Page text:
Listening to the St. Louis Symphony Orchestra, you wouldn’t know that anyone was missing from the ensemble: It’s one of the world’s great orchestras, and it sounds like it.
Looking at the roster, though, it’s hard not to be struck by the sea of asterisks that presents itself: single asterisks for vacant chairs (six principal and associate principal positions), double asterisks for replacements (11 of them) and triple asterisks for those on leave of absence (four musicians are out for the year, and perhaps permanently).
Some of those chairs have been open for what seems like a long time: principal trumpet, principal keyboards, piccolo. One of them has been filled: New principal viola Beth Guterman Chu will join the SLSO in January. She delayed her start here because she had a baby in August.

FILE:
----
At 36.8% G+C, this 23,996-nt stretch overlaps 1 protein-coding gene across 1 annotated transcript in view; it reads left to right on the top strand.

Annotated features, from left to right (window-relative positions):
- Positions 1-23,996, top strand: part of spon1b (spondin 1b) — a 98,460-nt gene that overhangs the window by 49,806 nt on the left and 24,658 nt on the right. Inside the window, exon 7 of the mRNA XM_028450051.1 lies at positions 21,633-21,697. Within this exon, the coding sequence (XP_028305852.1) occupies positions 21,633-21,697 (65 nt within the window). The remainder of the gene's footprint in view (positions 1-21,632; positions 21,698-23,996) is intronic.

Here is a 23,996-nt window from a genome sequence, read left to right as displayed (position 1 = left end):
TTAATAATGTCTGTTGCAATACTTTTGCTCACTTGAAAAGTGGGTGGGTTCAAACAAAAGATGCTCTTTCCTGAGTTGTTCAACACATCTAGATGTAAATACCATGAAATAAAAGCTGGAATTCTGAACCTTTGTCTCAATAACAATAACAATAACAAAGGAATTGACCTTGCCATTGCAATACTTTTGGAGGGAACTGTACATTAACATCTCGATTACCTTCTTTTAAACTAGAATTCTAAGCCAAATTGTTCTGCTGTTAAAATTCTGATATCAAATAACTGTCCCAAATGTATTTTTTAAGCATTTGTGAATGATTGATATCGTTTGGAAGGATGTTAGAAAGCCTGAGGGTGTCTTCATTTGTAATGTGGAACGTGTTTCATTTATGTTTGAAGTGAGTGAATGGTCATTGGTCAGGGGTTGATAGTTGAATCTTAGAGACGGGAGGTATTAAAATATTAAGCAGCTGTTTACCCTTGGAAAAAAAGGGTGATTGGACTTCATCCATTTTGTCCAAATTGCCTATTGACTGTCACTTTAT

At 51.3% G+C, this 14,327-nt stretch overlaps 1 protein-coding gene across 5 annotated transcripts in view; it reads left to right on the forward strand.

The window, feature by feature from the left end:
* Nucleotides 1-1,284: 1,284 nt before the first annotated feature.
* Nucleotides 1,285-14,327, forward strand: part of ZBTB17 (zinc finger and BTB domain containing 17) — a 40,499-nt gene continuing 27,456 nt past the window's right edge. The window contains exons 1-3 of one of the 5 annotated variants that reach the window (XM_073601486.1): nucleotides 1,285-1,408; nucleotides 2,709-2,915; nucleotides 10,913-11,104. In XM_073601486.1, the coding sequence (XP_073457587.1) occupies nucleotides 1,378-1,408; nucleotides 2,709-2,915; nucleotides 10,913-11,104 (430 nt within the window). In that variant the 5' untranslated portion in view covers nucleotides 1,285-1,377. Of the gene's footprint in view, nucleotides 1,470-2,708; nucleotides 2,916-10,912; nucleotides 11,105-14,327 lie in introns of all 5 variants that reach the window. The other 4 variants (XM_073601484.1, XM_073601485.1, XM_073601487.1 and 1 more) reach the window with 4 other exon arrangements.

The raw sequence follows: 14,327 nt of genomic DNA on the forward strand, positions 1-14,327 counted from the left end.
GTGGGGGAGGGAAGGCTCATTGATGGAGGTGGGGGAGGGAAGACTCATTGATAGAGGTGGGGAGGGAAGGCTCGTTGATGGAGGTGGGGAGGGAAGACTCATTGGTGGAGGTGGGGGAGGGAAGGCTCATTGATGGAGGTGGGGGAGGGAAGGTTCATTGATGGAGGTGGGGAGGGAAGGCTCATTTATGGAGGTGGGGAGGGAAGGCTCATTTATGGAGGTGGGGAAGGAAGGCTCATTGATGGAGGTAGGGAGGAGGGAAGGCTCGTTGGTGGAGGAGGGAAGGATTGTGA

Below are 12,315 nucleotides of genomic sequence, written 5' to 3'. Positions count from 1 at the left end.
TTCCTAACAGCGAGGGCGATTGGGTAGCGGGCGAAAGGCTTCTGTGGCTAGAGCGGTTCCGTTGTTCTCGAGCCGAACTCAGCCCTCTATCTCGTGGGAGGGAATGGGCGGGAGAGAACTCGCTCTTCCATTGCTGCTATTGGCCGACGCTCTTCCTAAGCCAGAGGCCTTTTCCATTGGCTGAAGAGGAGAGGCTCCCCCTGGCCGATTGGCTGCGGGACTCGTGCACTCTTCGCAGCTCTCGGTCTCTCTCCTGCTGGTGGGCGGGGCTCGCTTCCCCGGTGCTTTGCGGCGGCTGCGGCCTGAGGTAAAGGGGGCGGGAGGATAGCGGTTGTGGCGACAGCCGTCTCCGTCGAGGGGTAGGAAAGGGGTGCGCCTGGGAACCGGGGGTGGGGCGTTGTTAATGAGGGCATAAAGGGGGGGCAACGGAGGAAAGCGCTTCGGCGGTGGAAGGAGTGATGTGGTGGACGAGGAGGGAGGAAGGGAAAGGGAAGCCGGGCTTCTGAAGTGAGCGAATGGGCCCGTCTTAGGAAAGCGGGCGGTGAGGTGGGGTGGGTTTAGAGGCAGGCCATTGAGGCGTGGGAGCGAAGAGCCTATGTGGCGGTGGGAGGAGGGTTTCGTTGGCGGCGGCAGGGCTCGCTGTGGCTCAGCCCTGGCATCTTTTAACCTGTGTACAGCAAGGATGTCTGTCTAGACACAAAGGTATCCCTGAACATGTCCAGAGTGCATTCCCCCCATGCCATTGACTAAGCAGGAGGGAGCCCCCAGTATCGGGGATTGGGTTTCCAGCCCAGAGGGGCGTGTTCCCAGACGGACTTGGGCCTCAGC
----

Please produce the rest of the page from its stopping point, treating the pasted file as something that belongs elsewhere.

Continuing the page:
“There’s no one thing that’s causing this,” says Beth Paine, orchestra personnel manager. “There are a myriad of reasons (for the vacancies).” Ten have retired recently, some of them relatively sudden. Principal timpani Richard Holmes died in June 2011. A replacement piccolo was hired, but that musician didn’t stay, and the auditioning process had to begin all over again.
“We have four people on leave of absence, which is kind of a standard industry thing,” Paine says. “We have a number of positions for which we have had auditions, but not yet filled the position. It’s a lengthy process.”